Skip to main content
ARS Home » Midwest Area » Ames, Iowa » National Laboratory for Agriculture and The Environment » Agroecosystems Management Research » Research » Publications at this Location » Publication #355640

Title: Lime movement through highly weathered soil profiles

item NUNES, MARCIO - Orise Fellow
item DENARDIN, JOSE - Embrapa
item VAZ, CARLOS M.P. - Embrapa
item Karlen, Douglas
item Cambardella, Cynthia

Submitted to: Environmental Research Communications
Publication Type: Peer Reviewed Journal
Publication Acceptance Date: 10/17/2019
Publication Date: 10/29/2019
Citation: Nunes, M.R., Denardin, J.E., Vaz, C.M.P., Karlen, D.L., Cambardella, C.A. 2019. Lime movement through highly weathered soil profiles. Environmental Research Communications. 1(11).

Interpretive Summary: Applying agricultural lime is essential for successful no-till (NT) production in Brazil. Surface or shallow incorporation of lime successfully increased soil pH within the zone of application, but resulted in high concentrations of calcium (CA) and magnesium (MG) if rates were excessive. Lime did not move below the zone of application and, therefore, did nothing to correct subsoil acidity. Current lime management practices developed for tilled surface soils need to be re-evaluated for NT management. Doing so will benefit farmers, crop consultants, researchers, and many others.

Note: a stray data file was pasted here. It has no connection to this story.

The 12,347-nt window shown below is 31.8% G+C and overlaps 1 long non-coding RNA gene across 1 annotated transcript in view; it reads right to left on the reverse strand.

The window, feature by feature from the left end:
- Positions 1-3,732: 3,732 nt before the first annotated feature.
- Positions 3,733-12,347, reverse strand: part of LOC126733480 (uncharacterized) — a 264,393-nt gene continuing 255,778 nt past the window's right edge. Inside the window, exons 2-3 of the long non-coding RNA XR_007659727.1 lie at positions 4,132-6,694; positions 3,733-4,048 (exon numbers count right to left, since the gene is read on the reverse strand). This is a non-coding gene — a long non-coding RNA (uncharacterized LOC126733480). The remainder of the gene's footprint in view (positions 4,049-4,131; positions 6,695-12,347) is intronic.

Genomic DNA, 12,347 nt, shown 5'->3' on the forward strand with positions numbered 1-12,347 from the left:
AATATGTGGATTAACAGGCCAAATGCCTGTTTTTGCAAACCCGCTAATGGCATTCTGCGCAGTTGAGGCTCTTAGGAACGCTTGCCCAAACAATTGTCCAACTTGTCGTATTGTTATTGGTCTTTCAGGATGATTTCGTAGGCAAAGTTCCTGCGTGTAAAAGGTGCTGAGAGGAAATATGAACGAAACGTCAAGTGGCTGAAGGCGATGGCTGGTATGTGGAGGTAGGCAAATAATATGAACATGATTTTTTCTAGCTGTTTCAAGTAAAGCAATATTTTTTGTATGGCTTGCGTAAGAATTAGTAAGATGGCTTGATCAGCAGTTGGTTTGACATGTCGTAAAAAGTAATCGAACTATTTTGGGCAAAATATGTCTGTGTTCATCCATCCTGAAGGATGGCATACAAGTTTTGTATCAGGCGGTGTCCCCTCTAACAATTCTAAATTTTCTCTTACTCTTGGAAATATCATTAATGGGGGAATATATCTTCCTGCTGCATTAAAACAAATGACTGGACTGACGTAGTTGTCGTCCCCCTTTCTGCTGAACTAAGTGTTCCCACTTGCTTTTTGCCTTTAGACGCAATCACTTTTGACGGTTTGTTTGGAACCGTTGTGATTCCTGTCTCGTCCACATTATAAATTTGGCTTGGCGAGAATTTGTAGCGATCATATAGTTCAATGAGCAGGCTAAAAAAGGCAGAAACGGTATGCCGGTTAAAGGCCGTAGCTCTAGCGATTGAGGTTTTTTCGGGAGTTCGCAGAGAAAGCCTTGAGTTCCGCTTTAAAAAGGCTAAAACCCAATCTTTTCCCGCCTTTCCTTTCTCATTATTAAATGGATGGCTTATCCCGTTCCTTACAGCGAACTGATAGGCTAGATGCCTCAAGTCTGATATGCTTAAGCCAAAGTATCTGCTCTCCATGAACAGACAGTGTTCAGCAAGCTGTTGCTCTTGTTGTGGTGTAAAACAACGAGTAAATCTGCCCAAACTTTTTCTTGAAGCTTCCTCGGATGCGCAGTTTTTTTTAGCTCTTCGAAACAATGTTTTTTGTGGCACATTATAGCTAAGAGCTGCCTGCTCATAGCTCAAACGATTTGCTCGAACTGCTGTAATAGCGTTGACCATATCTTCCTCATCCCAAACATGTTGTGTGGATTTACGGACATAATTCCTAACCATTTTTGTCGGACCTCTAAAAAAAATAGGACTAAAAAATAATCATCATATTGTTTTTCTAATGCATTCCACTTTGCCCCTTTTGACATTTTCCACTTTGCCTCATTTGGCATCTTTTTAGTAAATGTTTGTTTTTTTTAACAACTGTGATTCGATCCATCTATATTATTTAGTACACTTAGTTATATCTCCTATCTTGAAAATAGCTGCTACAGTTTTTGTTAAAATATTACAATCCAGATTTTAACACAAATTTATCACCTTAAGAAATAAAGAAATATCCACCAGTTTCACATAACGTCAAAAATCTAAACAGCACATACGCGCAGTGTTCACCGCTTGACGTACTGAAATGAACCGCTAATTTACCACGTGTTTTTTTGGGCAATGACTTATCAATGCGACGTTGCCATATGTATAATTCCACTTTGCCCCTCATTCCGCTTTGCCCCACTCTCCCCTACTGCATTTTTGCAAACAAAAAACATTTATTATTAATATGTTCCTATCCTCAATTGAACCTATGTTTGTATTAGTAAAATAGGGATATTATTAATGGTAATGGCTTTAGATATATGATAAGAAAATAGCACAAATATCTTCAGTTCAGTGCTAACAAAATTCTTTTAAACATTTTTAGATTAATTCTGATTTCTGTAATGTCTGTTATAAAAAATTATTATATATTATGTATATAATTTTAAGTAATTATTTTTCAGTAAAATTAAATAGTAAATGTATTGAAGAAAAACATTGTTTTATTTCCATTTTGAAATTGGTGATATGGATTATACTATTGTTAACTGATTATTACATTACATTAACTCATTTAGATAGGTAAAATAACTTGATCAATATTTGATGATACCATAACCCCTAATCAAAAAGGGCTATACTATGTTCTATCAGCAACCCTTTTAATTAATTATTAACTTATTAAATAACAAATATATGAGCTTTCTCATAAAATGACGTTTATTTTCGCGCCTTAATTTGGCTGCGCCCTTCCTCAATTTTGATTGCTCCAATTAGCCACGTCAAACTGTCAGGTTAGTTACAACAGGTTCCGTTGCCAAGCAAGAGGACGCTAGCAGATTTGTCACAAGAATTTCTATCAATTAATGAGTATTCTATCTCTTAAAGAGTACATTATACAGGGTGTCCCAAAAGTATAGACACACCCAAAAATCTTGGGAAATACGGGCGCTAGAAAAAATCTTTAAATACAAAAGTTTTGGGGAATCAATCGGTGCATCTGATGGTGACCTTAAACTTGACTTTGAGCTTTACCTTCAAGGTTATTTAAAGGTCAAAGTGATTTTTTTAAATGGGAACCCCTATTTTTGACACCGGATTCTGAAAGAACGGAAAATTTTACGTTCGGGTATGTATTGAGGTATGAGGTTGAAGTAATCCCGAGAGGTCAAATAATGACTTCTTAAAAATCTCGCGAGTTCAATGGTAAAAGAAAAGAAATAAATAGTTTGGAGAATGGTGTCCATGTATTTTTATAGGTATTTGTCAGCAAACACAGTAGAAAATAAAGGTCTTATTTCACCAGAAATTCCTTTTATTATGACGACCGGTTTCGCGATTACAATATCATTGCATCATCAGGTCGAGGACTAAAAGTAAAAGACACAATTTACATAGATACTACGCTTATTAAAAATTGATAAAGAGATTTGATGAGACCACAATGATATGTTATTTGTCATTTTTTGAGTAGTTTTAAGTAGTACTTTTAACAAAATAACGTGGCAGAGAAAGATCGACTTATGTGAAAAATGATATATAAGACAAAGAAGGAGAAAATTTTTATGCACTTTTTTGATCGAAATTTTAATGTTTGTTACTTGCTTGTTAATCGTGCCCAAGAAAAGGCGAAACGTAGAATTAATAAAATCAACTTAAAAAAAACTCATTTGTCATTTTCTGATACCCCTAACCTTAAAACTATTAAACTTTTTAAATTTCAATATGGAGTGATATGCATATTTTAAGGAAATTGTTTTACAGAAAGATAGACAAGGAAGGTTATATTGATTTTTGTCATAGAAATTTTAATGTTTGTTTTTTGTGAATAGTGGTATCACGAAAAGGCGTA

Technical Abstract: Applying agricultural lime is a fundamental agricultural practice for abating acidity in Oxisols, but better management strategies for no-till systems (NTS) are needed to prevent excessive surface pH elevation with little to no subsurface effects. This study was conducted to quantify chemical changes within the soil profile in response to lime and straw applications under both greenhouse and field conditions. Four 50-week controlled environment experiments and a 130-week field study were conducted on soils classified as Rhodic Hapludox (USDA), the Latossolo Vermelho Distrófico and the Nitossolo Vermelho latossólico (Brazil), respectively, in greenhouse and field conditions. The greenhouse studies evaluated four lime rates (0, 4.6, 9.3, or 18.6 Mg/ha) and four straw rates (0, 4, 12 and 16 Mg/ha) either individually or in combination. Lime was applied in surface or incorporated in the top 5 cm, while straw treatments were incorporated in the top 5 cm. In the field trial, lime rates of 0, 8.3 and 33.2 Mg/ha were incorporated into the 0 to 10-cm depth in the two cropping systems evaluated, a soybean [Glycine max (L.) Merr.] monoculture and a diversified cropping system with white oat (Avena sativa), soybean, black oats (Avena strigosa), corn (Zea mays) and wheat (Triticum aestivum). Both field and greenhouse trials showed minimal lime movement into the soil profile with chemical changes limited to 2.5 cm below where it was applied or incorporated regardless of the cropping system employed. Surface application of high lime rates (>18 Mg/ha) promoted chemical stratification resulting in dramatic increases in topsoil pH and exchangeable calcium and magnesium levels with minimal mitigation of subsurface soil acidity. Recognizing the importance of liming Oxisols, these preliminary studies demonstrate a clear need for additional NTS investigations considering different geographic areas, climatic conditions, cropping systems, and lime rates.